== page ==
SC adjourns Faizabad sit-in hearing as govt forms new inquiry commission

“The commission will either throw dust in [our] eyes or it will write a new history,” observes CJP Isa

A policeman walks past the Supreme Court building in Islamabad in this undated photo — AFP/File
  • CJP Isa hopes commission to live up to the expectations.
  • Three-member commission headed by ex-IG Akhtar Ali Shah.
  • Commission to recommend action against those involved in sit-in.

ISLAMABAD: The Supreme Court Wednesday adjourned the hearing of the Faizabad sit-in review case till January 22, 2024, after the top court was told that a new inquiry commission has been formed to probe the Faizabad sit-in.

A three-member bench, headed by Chief Justice Qazi Faez Isa, and comprising Justice Aminuddin Khan and Justice Athar Minallah conducted the hearing on the matter.

During the hearing of the case, CJP Isa expressed hope that the newly formed commission will live up to the expectations of the nation.

“The commission will either throw dust in [our] eyes or it will write a new history; we hope the inquiry commission will conduct an independent and transparent investigation,” the CJP remarked.

During the last hearing of the case on November 1, the CJP-led bench rejected the government’s initial fact-finding committee, ordering the Attorney-General for Pakistan (AGP) Mansoor Usman Awan to form a new inquiry commission to ensure the implementation of the apex court verdict in the Faizabad sit-in case.

At the hearing today, AGP Awan presented before the court the notification on the reconstitution of a three-member inquiry commission to probe the implementation of the verdict of the Faizabad sit-in case.

The federal government formed the new inquiry commission hours before presenting it before the apex court.

According to the notification, the commission will be headed by former KP inspector general of police Akhtar Ali Shah, and consists of ex-IG Tahir Alam, and Interior Ministry Additional Secretary Khushal Khan.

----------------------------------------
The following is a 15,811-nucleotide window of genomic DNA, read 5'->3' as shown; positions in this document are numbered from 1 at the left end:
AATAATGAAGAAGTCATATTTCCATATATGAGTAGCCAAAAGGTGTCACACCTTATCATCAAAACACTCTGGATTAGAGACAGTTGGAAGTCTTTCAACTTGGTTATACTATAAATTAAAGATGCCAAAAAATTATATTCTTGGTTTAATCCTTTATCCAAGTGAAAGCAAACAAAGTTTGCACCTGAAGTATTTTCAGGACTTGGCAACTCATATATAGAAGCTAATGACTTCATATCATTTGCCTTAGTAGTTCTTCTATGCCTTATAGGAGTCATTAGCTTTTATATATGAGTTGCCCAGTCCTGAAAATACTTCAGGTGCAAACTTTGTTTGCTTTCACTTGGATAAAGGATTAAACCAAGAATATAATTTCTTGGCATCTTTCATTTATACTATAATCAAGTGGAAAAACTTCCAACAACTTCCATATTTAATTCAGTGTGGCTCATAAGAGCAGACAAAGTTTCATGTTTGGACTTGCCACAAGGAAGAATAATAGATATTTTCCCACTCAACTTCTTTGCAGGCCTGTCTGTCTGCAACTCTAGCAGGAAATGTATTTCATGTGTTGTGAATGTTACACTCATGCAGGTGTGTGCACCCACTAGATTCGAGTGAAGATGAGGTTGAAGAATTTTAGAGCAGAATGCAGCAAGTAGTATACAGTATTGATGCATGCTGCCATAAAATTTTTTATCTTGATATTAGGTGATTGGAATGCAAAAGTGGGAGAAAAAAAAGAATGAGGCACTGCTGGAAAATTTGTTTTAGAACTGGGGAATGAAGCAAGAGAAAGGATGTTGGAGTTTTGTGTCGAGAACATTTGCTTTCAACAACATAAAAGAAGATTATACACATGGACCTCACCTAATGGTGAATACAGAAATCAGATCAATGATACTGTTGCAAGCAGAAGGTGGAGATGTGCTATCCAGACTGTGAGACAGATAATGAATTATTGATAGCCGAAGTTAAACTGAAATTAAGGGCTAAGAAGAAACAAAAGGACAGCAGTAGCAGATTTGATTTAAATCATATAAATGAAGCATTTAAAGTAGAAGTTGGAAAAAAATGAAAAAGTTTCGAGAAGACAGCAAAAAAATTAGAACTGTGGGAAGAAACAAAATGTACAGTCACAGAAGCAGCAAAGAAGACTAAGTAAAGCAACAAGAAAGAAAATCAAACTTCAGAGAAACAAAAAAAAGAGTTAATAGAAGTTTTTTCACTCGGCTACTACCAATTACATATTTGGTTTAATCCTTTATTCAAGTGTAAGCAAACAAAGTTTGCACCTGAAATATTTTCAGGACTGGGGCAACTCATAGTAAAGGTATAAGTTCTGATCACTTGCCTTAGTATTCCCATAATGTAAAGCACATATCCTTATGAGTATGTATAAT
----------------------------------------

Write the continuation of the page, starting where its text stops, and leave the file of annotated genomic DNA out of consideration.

The notification also contains the terms of reference (TORs) of the commission which stated that the commission will submit the report on the matter within two months of its establishment.

“The inquiry commission will probe illegal financiers of the Tehreek-e-Labaik Pakistan (TLP),” the notification read.

It added that the commission will recommend action against those who issued statements in favour of the sit-in.

Faizabad sit-in legal saga

This legal saga began on April 15, 2019, when the then-federal government, along with entities like the Defence Ministry, Intelligence Bureau, Pakistan Tehreek-e-Insaaf (PTI) government, Awami Muslim League (AML) chief Sheikh Rashid Ahmed, Mutahidda Qaumi Movement (MQM), and the Pakistan Electronic Media Regulatory Authority (Pemra), among others, filed review pleas contesting the apex court’s judgement delivered by the incumbent CJP Isa regarding the Faizabad sit-in case.

Earlier on February 6, 2019, a two-member bench of the apex court comprising the now-CJP Isa and Justice Mushir Alam recommended that persons, issuing an edict or fatwa to harm another person or put another person in the harm’s way must be dealt with iron hand and prosecuted under relevant laws.

It also ruled that the intelligence agencies must not exceed their respective mandates. Later, the bench disposed of a suo moto case regarding the 2017 Faizabad sit-in staged by the TLP.

The 43-page verdict issued by the two-judge bench and published on the apex court’s website read: “Every citizen and political party has the right to assemble and protest provided such assembly and protest is peaceful and complies with the law imposing reasonable restrictions in the interest of public order. The right to assemble and protest is circumscribed only to the extent that it infringes on the fundamental rights of others, including their right to free movement and to hold and enjoy property.”

In November 2017, the top court took suo motu notice of the three-week-long sit-in, which was held against a change in the finality-of-Prophethood oath, termed by the government as a clerical error, when the government passed the Elections Act 2017.

The sit-in was called off after the protesters reached an agreement with the government.

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